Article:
The international adventures of a southern widow turned patron of historical discovery, Elizabeth Sinkler Coxe's Tales from the Grand Tour, 1890–1910 is a travelogue of captivating episodes in exotic lands as experienced by an intrepid American aristocrat and her son at the dawn of the twentieth century. A member of the prominent Sinkler family of Charleston and Philadelphia, Elizabeth "Lizzie" Sinkler married into Philadelphia's wealthy Coxe family in 1870. Widowed just three years later, she dedicated herself to a lifelong pursuit of philanthropy, intellectual endeavor, and extensive travel. Heeding the call of their dauntless adventuresome spirits, Lizzie and her son, Eckley, set sail in 1890 on a series of odysseys that took them from the United States to Cairo, Luxor, Khartoum, Algiers, Istanbul, Naples, Vichy, and Athens. The Coxes not only visited the sites and monuments of ancient civilizations but also participated in digs, funded entire expeditions, and ultimately subsidized the creation of the Coxe Wing of Ancient History at the University of Pennsylvania Museum.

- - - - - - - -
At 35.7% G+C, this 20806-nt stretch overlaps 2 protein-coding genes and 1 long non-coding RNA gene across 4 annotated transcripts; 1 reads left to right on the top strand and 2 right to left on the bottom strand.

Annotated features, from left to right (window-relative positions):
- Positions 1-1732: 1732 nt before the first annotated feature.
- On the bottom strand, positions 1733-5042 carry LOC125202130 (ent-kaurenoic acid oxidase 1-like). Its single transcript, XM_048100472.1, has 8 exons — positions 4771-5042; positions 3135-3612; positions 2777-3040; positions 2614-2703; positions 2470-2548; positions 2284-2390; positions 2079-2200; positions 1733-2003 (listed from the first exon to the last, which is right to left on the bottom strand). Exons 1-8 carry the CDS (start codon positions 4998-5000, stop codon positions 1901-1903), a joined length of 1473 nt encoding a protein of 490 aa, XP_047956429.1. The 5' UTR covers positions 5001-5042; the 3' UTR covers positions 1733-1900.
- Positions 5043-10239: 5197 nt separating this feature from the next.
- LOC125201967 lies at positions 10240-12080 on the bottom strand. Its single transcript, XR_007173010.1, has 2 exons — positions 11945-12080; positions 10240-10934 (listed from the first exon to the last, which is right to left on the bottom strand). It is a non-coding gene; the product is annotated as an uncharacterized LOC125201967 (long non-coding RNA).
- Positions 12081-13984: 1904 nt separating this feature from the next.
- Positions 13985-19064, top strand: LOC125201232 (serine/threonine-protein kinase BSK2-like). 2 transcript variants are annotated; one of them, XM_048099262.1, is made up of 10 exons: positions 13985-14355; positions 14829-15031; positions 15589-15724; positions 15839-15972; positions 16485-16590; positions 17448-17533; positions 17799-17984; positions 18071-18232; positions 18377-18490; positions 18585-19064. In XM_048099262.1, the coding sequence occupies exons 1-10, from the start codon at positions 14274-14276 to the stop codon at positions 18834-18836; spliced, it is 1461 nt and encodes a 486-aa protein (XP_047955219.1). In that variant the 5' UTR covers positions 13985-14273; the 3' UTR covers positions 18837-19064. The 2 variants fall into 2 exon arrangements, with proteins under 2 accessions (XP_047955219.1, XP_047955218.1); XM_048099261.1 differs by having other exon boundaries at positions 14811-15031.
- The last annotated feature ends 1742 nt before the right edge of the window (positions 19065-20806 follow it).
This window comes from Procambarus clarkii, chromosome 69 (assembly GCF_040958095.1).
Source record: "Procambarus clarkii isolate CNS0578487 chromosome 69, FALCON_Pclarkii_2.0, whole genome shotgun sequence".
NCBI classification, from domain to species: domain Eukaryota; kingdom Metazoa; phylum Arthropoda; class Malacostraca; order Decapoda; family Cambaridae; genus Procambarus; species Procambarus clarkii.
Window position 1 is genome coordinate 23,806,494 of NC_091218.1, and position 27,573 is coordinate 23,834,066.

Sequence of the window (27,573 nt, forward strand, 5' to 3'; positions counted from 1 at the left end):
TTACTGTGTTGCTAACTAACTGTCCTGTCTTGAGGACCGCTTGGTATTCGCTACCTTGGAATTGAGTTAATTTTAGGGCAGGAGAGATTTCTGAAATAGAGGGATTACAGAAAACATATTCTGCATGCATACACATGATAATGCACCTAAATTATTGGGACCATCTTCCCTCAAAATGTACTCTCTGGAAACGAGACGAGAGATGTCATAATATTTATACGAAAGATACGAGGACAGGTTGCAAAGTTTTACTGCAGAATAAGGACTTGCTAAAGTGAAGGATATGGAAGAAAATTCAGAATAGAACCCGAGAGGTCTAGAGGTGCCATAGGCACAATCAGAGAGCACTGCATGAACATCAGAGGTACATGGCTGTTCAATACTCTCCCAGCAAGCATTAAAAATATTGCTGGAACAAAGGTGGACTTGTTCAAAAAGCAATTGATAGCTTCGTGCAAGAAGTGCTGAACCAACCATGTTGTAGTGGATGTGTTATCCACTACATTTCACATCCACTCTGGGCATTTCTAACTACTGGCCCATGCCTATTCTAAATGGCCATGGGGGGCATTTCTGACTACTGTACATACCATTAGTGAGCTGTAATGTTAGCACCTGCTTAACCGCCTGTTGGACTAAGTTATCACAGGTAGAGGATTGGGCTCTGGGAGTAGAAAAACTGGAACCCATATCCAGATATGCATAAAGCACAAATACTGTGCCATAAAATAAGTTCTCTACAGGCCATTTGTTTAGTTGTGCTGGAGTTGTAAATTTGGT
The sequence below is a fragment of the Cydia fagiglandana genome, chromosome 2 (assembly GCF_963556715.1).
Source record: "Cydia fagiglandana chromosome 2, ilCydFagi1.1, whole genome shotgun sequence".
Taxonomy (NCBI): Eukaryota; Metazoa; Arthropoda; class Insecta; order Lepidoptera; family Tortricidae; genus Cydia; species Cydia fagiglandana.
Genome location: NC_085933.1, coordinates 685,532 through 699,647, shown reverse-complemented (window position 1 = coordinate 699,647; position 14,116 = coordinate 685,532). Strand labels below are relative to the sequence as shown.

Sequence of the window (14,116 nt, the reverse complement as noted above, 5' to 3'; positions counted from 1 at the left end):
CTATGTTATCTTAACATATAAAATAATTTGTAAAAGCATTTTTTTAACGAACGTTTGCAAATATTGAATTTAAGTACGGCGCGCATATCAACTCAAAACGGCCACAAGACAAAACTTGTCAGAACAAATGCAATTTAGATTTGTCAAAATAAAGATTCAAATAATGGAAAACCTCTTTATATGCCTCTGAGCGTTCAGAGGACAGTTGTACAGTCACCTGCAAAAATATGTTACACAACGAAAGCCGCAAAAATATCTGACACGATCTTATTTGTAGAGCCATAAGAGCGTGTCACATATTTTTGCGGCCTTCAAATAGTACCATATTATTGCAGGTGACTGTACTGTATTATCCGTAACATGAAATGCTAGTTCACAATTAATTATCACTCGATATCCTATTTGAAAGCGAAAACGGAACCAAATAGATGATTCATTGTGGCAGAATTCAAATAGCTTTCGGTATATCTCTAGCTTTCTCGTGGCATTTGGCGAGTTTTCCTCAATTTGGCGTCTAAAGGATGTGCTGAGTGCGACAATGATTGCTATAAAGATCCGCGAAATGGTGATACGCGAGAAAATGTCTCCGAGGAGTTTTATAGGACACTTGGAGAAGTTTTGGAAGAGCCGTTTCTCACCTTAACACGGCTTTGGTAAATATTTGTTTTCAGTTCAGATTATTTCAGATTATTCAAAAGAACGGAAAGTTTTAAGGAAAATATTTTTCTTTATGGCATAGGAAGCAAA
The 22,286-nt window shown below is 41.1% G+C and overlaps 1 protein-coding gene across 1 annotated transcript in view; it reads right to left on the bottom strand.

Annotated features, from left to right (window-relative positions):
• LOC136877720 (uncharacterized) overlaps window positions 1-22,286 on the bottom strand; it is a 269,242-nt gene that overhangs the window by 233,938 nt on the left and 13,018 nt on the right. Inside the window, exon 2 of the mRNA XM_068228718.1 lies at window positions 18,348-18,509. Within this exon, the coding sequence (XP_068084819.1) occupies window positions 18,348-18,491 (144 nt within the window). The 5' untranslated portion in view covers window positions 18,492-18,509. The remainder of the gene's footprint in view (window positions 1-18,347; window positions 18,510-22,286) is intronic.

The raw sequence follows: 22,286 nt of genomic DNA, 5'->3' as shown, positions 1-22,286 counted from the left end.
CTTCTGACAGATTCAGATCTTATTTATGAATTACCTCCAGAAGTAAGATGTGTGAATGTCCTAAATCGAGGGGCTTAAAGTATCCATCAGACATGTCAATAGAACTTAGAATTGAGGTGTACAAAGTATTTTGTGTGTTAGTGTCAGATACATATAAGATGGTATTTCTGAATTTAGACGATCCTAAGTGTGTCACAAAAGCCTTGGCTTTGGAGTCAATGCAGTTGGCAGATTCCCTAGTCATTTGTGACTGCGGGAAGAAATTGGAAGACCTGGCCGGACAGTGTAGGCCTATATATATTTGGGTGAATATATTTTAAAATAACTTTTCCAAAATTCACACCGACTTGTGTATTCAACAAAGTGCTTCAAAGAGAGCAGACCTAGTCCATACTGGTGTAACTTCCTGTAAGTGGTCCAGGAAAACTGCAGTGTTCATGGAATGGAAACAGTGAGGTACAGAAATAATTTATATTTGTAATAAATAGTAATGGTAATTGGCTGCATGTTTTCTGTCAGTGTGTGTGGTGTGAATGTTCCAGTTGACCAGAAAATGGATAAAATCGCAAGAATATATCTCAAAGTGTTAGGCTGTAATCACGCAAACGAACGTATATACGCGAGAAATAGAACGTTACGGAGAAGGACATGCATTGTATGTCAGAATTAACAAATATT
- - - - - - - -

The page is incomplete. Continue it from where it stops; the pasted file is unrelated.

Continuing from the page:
A prolific correspondent, Lizzie conscientiously recorded her adventures abroad in lively prose that captures the surreal exhilarations and harsh realities of traversing the known and barely known worlds of Africa and the Middle East. She journeyed through foreign lands with various nieces in tow to expose them to the educational and social benefits of the Grand Tour. Her letters and recollections are complemented by numerous photographs and several original watercolor paintings.